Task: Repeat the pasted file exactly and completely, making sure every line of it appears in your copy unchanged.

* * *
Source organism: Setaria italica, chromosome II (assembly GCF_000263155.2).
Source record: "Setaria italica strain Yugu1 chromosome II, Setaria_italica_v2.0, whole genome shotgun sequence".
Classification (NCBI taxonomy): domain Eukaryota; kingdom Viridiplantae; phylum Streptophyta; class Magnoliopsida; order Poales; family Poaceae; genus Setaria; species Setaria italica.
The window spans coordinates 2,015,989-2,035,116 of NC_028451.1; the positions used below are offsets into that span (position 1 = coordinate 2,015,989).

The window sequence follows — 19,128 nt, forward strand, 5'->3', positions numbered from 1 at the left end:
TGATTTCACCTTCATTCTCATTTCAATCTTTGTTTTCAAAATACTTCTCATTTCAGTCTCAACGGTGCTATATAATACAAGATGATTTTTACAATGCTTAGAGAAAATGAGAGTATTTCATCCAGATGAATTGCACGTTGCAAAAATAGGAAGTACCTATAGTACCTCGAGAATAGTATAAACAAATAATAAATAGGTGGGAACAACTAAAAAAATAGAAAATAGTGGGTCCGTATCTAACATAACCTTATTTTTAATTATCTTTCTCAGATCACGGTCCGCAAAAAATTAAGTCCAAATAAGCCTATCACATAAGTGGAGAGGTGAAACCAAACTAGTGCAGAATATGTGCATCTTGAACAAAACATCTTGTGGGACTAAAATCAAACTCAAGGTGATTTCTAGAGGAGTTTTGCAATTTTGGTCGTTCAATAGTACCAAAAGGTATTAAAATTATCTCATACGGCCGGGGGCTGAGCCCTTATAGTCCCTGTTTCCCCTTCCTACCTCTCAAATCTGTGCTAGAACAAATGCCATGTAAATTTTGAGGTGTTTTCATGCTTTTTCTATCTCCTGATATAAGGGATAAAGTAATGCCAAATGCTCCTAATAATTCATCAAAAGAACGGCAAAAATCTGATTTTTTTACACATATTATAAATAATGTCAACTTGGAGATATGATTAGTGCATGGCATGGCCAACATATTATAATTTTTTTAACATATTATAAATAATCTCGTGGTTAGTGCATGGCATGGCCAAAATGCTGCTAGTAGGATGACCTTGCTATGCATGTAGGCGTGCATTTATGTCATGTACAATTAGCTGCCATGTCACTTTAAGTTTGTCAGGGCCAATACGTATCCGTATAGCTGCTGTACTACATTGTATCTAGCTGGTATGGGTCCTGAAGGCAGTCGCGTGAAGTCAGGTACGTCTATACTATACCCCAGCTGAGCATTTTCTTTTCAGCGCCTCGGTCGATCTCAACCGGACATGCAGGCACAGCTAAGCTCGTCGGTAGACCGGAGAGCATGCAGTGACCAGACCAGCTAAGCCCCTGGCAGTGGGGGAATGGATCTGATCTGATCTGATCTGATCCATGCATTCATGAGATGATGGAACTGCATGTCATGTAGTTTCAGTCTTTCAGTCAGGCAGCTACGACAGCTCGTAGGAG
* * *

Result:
Source organism: Setaria italica, chromosome II (assembly GCF_000263155.2).
Source record: "Setaria italica strain Yugu1 chromosome II, Setaria_italica_v2.0, whole genome shotgun sequence".
Classification (NCBI taxonomy): domain Eukaryota; kingdom Viridiplantae; phylum Streptophyta; class Magnoliopsida; order Poales; family Poaceae; genus Setaria; species Setaria italica.
The window spans coordinates 2,015,989-2,035,116 of NC_028451.1; the positions used below are offsets into that span (position 1 = coordinate 2,015,989).

The window sequence follows — 19,128 nt, forward strand, 5'->3', positions numbered from 1 at the left end:
TGATTTCACCTTCATTCTCATTTCAATCTTTGTTTTCAAAATACTTCTCATTTCAGTCTCAACGGTGCTATATAATACAAGATGATTTTTACAATGCTTAGAGAAAATGAGAGTATTTCATCCAGATGAATTGCACGTTGCAAAAATAGGAAGTACCTATAGTACCTCGAGAATAGTATAAACAAATAATAAATAGGTGGGAACAACTAAAAAAATAGAAAATAGTGGGTCCGTATCTAACATAACCTTATTTTTAATTATCTTTCTCAGATCACGGTCCGCAAAAAATTAAGTCCAAATAAGCCTATCACATAAGTGGAGAGGTGAAACCAAACTAGTGCAGAATATGTGCATCTTGAACAAAACATCTTGTGGGACTAAAATCAAACTCAAGGTGATTTCTAGAGGAGTTTTGCAATTTTGGTCGTTCAATAGTACCAAAAGGTATTAAAATTATCTCATACGGCCGGGGGCTGAGCCCTTATAGTCCCTGTTTCCCCTTCCTACCTCTCAAATCTGTGCTAGAACAAATGCCATGTAAATTTTGAGGTGTTTTCATGCTTTTTCTATCTCCTGATATAAGGGATAAAGTAATGCCAAATGCTCCTAATAATTCATCAAAAGAACGGCAAAAATCTGATTTTTTTACACATATTATAAATAATGTCAACTTGGAGATATGATTAGTGCATGGCATGGCCAACATATTATAATTTTTTTAACATATTATAAATAATCTCGTGGTTAGTGCATGGCATGGCCAAAATGCTGCTAGTAGGATGACCTTGCTATGCATGTAGGCGTGCATTTATGTCATGTACAATTAGCTGCCATGTCACTTTAAGTTTGTCAGGGCCAATACGTATCCGTATAGCTGCTGTACTACATTGTATCTAGCTGGTATGGGTCCTGAAGGCAGTCGCGTGAAGTCAGGTACGTCTATACTATACCCCAGCTGAGCATTTTCTTTTCAGCGCCTCGGTCGATCTCAACCGGACATGCAGGCACAGCTAAGCTCGTCGGTAGACCGGAGAGCATGCAGTGACCAGACCAGCTAAGCCCCTGGCAGTGGGGGAATGGATCTGATCTGATCTGATCTGATCCATGCATTCATGAGATGATGGAACTGCATGTCATGTAGTTTCAGTCTTTCAGTCAGGCAGCTACGACAGCTCGTAGGAG